Cash bonus ... International Monetary Fund officials in Washington announced today that Australia will have the top-performing economy in the developed world for the next two years. Photo: Bloomberg
Australia has the strongest economy in the developed world and it is expected to outperform all comers for at least the next two years, according to the International Monetary Fund.
The Treasurer, Wayne Swan, said this update is consistent with the reasons he has given for bringing the budget back to surplus, and criticised Tony Abbott for "talking down the economy".
The IMF also forecasts Australia's unemployment rate to remain low at 5.2 per cent in both 2012 and 2013.
The IMF - which issued its World Economic Outlook in Washington overnight - said it expected the Australian economy to expand by 3 per cent this year as fiscal tensions from Europe and the United States continue to ease.
The body stated that after a major setback last year with the Eurozone crisis, the global prospect of far more stable financial conditions was gradually improving.
The update said that it expects the Australian economy will outstrip growth over all other advanced economies over the next two years, noting we live in a region where exposure to troubled European banks was less than for other parts of the world.
But it also warned that Australia was exposed to risk if economic conditions in the Middle East caused another oil price spike.
The organisation revised up its global growth forecasts, with the global economy expected to grow by 3.5 per cent in 2012, up from 3.3 per cent in the January update.
A forecast of global growth of 4.1 per cent in 2013 has also been revised up from 3.9 per cent.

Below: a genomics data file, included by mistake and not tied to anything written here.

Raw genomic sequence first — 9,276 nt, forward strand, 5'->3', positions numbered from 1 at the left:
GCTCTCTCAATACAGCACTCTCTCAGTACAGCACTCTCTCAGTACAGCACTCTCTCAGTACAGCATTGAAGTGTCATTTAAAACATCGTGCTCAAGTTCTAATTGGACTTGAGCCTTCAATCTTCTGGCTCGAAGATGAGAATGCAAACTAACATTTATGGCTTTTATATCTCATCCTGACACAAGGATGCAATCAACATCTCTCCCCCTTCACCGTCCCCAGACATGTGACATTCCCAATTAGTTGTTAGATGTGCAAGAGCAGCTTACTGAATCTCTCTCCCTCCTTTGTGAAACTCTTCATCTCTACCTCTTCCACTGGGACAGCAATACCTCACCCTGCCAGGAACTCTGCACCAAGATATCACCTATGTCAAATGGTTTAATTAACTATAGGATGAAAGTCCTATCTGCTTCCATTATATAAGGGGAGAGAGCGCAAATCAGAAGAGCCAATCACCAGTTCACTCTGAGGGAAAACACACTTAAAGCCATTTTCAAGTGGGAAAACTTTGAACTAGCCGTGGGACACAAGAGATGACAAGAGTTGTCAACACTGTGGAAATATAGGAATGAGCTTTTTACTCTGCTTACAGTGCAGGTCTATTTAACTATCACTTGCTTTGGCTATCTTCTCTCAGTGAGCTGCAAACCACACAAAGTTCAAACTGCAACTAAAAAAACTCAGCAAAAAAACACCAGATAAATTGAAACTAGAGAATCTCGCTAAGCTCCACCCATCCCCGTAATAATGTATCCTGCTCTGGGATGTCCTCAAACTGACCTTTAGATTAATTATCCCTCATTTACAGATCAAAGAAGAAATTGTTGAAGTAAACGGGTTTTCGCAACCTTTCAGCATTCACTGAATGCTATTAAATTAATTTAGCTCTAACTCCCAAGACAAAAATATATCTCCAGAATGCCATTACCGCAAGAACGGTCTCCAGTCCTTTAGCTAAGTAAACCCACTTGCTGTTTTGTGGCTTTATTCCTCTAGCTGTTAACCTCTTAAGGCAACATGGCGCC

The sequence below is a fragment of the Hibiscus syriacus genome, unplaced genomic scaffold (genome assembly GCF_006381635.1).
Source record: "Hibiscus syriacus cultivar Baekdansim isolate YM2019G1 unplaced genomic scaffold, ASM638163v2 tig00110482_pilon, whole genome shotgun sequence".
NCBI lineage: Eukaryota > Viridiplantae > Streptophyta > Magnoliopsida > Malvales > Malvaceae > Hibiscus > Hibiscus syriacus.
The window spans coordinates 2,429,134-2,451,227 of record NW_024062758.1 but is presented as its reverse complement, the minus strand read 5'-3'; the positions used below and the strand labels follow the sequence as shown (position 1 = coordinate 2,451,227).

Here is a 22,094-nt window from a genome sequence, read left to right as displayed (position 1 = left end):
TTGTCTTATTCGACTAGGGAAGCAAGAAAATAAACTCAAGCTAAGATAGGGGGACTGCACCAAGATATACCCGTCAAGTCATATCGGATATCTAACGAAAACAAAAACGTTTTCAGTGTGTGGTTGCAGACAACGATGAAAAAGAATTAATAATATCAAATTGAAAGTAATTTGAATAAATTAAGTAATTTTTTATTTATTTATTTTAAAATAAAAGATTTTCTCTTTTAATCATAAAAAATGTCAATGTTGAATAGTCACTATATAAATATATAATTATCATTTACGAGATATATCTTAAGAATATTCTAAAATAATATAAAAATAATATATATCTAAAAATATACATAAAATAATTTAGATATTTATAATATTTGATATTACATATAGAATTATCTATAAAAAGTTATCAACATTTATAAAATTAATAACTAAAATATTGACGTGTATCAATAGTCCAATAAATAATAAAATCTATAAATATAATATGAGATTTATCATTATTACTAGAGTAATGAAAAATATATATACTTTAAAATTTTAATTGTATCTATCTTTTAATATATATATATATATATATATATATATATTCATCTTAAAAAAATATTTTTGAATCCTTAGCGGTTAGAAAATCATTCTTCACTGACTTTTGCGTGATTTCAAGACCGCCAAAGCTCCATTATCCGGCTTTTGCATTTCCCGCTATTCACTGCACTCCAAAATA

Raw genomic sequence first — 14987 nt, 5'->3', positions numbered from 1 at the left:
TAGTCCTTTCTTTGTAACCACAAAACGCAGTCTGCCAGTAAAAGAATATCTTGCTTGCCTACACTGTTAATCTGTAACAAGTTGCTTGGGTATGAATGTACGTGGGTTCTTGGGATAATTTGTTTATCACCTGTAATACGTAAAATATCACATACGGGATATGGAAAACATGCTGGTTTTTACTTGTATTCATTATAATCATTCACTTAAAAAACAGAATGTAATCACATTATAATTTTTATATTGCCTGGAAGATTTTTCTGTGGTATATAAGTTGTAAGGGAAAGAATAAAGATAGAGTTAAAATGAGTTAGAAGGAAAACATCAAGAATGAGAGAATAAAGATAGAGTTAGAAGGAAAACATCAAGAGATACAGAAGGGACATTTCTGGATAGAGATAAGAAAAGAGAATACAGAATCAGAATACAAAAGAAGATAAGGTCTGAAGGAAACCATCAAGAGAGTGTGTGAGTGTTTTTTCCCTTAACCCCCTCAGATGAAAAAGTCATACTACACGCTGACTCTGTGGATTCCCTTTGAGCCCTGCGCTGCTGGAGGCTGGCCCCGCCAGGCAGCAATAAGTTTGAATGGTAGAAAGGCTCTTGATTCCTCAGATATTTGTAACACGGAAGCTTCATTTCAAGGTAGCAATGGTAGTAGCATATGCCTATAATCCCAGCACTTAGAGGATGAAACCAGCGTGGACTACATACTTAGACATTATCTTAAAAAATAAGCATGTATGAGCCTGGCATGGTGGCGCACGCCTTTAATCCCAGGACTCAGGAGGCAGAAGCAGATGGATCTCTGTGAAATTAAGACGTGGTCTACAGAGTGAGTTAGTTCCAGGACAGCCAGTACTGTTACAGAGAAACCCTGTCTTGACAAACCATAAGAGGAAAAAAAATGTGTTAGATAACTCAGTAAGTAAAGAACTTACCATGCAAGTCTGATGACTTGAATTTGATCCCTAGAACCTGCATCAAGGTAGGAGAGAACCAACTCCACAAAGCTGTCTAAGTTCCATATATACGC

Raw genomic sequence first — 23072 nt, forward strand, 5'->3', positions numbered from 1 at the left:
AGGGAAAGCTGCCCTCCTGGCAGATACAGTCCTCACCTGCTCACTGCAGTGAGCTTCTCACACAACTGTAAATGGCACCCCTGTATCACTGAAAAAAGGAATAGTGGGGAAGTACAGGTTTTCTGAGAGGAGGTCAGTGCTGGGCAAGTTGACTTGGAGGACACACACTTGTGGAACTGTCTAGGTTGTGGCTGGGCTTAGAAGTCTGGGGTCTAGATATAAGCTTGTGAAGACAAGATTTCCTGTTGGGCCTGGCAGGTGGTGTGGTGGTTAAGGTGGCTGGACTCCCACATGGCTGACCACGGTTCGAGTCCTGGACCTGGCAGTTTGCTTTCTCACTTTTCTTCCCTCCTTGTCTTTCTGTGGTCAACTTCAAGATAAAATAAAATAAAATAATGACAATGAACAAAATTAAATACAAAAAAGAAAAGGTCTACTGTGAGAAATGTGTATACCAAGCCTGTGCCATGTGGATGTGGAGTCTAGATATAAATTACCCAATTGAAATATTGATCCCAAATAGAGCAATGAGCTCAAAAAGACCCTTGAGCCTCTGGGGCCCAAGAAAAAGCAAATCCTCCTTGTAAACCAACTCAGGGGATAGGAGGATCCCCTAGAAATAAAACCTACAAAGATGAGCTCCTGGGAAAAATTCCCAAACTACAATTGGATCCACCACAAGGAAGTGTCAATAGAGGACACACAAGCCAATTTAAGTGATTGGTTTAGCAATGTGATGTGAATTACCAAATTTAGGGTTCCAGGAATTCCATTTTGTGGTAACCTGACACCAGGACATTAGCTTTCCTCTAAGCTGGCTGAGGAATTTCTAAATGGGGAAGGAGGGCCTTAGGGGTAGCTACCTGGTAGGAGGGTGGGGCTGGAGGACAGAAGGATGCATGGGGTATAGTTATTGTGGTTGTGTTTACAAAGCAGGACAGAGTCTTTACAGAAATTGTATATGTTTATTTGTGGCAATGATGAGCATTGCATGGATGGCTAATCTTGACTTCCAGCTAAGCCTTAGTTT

Global growth continues to be underpinned by solid growth in Asia, the report said.
China's economy was expected to grow 8.2 per cent in 2012 and 8.8 per cent in 2013, while India was expected to grow 6.9 per cent in 2012 and 7.3 per cent in 2013. These forecasts were broadly unchanged from the IMF's January update.
Mr Swan will attend a meeting of the G20 finance ministers in Washington this weekend, with appointments scheduled with IMF managing director Christine Lagarde, the outgoing president of the World Bank, Robert Zoellick, and the chairman of the US Federal Reserve, Ben Bernanke.
Mr Swan said the latest global outlook update was consistent with the reasons he had consistently given for bringing the budget back to surplus.
"The IMF also forecasts Australia's unemployment rate to remain low at 5.2 per cent in both 2012 and 2013," he said.
"With solid growth, low unemployment, contained inflation, strong public finances and a record pipeline of business investment, the Australian economy is the standout performer of the developed world."
Mr Swan said that the chance of the Reserve Bank cutting interest rates was greatly increased by a budget surplus.
"The IMF's confirmation of Australia's strong economic fundamentals - with solid growth and low unemployment - further underscores the importance of returning the budget to surplus, and giving the Reserve Bank maximum flexibility to cut interest rates if it considers that is necessary," he said.
The government has hit out at Opposition leader Tony Abbott for ''getting it wrong'' on the IMF growth forecasts.
During a morning doorstop, Mr Abbott said the IMF report showed the local economy was ''underperforming'', as they had downgraded the economic growth forecast.
''It forecasts 3 per cent for the current financial year and it looks like we are going to get 2 per cent,'' Mr Abbott said.
''This is an underperforming economy and it's underperforming because of the poor economic management of the current government.''
But Mr Abbott's assertion was not correct, according to a spokesman for the Treasurer, who said the growth forecast of 3 per cent in 2012 had been the same since the start of the year.
Mr Swan tweeted from the tarmac before taking off for Washington that it was ''crucial Tony Abbott stops talking down the Aussie economy – describing us as 'underperforming' despite big tick from IMF this morning''.
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